Home > Uncategorized > Brisbane Lions should place whoever wrote the #Fevola statement on indefinite leave

Brisbane Lions should place whoever wrote the #Fevola statement on indefinite leave

Generosity is called for when assessing the  work of a footy club employee or PR consultant who was dragged into the offices of the Brisbane Lions on New Year’s Day, a Saturday, in off-season.  But I’m afraid my compassion towards the composer of the club’s statement on the Fevola incident is mitigated by its rank awfulness and, as such, expired at the completion of the previous sentence.

The statement, in response to the arrest of star forward Brendan Fevola for his New Year’s Eve overexuberance, is both bad enough and short enough to warrant dissection line by line.

The Brisbane Lions AFC has this afternoon granted Brendan Fevola indefinite leave from the Club in order to receive professional assistance for a number of personal issues.

If the measure of a strong opening to this type of media release is the presentation of clear and credible information, this sentence works hard for its F.  It screams “we are covering shit up!” from the rhetorical rooftops in two distinct ways:  first, by framing its actions as an act of kindness — by granting leave to Fevola instead of suspending him — the Club  immediately signals that it is spinning the issue rather than confronting it.  Second, the phrase “professional assistance for a number of personal issues” is so vague and meaningless that it doubles as an insult to readers.  What issues?  From which kind of professional does he need assistance? Lawyer? Doctor? Speech therapist?  Saying nothing is far preferable to such nothingness.

The request for leave was made by Fevola following an incident in the early hours of this morning where he was arrested and charged with public nuisance and obstructing police in Brisbane’s Fortitude Valley.

This is completely redudant because (a) the fact that Fevola made a “request” is implicit in the verb “granted” from the previous sentence (you only grant something that has been requested, right?) and (b) the repetition of the arrest details is hardly necessary.  These first two sentences could have replaced with: “The Brisbane Lions have suspended Brendan Fevola indefinitely after a widely-publicized incident involving police in the early hours of yesterday morning.”

Fevola was released from police custody at around 11am and immediately sought leave from the Lions to receive professional assistance.

This sentence never needed to see the light of day: the first half is an unnecessary detail and the second repeats a meaningless point already made.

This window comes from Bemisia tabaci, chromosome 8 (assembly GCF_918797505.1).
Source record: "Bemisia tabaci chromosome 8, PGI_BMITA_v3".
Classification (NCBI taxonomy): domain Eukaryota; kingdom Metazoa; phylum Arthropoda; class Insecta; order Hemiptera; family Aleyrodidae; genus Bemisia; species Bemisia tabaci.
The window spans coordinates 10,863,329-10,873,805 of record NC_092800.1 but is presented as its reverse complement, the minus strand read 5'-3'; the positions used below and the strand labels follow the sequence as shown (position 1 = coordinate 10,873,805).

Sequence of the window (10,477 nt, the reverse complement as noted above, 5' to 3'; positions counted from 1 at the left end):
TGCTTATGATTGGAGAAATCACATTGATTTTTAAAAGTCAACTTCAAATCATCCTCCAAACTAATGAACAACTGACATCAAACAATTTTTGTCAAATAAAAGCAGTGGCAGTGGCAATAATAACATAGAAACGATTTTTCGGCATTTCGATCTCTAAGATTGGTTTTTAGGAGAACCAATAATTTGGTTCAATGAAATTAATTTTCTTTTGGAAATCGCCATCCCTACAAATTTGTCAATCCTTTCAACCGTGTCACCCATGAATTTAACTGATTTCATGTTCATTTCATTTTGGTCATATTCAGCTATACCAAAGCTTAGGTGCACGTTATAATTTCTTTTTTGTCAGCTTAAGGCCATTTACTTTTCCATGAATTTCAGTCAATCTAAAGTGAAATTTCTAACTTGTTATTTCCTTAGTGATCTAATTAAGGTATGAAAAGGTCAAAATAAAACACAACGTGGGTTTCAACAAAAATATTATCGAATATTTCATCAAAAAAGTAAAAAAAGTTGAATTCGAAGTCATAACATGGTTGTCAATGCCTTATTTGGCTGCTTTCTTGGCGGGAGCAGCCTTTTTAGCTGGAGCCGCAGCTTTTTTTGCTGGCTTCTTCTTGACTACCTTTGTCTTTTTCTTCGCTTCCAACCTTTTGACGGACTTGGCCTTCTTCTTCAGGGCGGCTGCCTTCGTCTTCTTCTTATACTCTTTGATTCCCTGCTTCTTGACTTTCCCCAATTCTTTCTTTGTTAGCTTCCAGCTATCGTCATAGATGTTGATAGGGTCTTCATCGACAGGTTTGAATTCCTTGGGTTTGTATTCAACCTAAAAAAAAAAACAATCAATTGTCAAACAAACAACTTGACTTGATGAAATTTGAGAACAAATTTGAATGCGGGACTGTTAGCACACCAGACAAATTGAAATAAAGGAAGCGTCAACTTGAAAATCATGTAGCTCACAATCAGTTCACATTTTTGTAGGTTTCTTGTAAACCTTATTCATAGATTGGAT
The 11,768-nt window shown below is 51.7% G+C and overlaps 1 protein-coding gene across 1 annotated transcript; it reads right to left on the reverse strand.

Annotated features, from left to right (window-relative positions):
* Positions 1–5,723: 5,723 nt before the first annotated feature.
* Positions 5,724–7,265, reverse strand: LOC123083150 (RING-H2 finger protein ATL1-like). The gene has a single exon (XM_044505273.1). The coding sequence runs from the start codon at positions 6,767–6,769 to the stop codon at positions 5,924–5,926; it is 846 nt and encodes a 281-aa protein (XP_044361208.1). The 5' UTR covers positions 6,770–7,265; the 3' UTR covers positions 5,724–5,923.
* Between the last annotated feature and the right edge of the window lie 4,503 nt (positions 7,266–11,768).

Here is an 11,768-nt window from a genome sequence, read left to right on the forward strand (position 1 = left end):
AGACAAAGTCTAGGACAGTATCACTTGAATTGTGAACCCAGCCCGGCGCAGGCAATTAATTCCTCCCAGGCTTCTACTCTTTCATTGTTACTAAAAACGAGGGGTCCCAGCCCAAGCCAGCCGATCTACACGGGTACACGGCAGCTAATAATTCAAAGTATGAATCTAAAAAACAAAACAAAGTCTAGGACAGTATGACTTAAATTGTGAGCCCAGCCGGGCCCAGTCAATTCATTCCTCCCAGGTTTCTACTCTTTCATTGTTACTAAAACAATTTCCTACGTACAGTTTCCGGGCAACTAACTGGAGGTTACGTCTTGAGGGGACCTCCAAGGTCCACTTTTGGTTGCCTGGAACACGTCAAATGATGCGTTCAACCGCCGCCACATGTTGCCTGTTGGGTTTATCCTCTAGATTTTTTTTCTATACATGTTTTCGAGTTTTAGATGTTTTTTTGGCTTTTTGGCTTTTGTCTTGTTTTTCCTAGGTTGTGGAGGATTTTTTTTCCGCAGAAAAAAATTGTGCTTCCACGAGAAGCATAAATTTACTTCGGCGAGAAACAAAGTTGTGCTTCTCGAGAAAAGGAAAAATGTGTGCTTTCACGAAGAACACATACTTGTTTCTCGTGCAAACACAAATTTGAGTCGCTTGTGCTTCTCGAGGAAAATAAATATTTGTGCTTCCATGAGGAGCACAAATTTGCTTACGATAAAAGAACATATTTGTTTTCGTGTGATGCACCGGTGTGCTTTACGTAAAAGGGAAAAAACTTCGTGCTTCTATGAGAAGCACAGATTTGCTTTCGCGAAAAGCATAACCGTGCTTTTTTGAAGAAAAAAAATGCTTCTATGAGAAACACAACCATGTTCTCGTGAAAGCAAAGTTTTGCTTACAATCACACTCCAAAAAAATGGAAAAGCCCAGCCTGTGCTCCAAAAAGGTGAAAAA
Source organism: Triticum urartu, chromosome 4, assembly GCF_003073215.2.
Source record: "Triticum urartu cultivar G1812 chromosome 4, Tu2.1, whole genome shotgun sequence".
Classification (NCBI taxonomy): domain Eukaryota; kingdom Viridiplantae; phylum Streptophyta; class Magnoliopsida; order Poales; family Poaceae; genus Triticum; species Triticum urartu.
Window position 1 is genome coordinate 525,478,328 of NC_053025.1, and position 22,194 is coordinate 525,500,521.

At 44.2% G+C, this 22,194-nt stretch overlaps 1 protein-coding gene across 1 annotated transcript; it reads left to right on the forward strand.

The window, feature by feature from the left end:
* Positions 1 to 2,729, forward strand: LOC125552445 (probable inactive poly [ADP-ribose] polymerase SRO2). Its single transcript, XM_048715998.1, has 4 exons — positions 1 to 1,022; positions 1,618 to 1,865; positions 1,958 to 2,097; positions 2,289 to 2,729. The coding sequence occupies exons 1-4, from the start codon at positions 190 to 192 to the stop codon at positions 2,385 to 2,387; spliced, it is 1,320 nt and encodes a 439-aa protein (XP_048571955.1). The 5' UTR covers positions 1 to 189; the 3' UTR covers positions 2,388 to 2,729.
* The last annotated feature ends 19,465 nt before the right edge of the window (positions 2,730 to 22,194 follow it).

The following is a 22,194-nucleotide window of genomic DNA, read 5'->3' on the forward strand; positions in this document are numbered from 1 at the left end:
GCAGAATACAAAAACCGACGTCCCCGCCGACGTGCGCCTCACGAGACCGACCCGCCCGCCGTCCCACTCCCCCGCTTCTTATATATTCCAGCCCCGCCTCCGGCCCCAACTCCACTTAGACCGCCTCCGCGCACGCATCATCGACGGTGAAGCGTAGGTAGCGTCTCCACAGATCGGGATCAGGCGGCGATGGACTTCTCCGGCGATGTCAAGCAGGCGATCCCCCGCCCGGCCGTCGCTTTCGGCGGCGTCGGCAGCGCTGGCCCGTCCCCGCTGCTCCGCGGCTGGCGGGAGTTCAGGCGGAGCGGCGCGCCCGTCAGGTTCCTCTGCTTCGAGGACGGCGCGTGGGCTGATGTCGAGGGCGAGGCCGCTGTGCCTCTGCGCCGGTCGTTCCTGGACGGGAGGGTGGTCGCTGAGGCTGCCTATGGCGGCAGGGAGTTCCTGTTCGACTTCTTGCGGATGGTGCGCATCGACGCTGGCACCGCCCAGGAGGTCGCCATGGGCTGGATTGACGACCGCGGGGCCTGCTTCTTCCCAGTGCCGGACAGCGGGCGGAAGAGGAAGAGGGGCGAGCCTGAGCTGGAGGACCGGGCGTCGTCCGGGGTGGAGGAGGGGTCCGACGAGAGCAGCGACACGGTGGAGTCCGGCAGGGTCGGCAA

As a result, Fevola will not be at training this Monday when the team resumes its preparations for the 2011 AFL Season.

Really?  Not at training?  While on indefinite leave?  Stop the presses.

While the Brisbane Lions AFC places the well being of all its staff as a primary focus, the Club will hold talks next week regarding what action may be required as a direct result of this morning’s incident.

This sentence does to crimes to language for which no punishment is too severe.  As anyone who speaks English knows, the word “while” operates a lot like “but” so any sentence that kicks off with the word sets us up to expect information in the second half that contrasts in some ways with the first, like, for example, “While Brendan Fevola is an adult male in strict chronological terms, he is a child in many profound ways.” But here we are presented with a sentence that uses “while” for no apparent reason:  the club’s concern for staff (blah blah) doesn’t appear to contrast in any way with its intention to “hold talks” as a “direct result” of the “incident”.  And that’s not all:  why is the comments about “staff” even remotely relevant?  Are players included in this? Is Fev? Why would you choose the grandiose term “hold talks” when all that can possibly do is escalate hype and create expectations?   And do we really attach the verb “place” to the overused “focus”?  The sentiment could have been far better expressed by saying, “the Club will discuss the matter further next week.”

The Club resumes its non-football operations this Tuesday January 4 2011 with all staff currently on annual leave.

This is the best sentence by far, although it could have been chopped after the word Tuesday.

In summary, then, the statement could have read:

“The Brisbane Lions have suspended Brendan Fevola indefinitely after a widely-publicized incident involving police in the early hours of yesterday morning. The Club will discuss the matter further next week, after it resumes non-football operations on Tuesday.”

Advertisements
Categories: Uncategorized
  1. No comments yet.
  1. No trackbacks yet.

Leave a Reply

Fill in your details below or click an icon to log in:

WordPress.com Logo

You are commenting using your WordPress.com account. Log Out / Change )

Twitter picture

You are commenting using your Twitter account. Log Out / Change )

Facebook photo

You are commenting using your Facebook account. Log Out / Change )

Google+ photo

You are commenting using your Google+ account. Log Out / Change )

Connecting to %s

%d bloggers like this: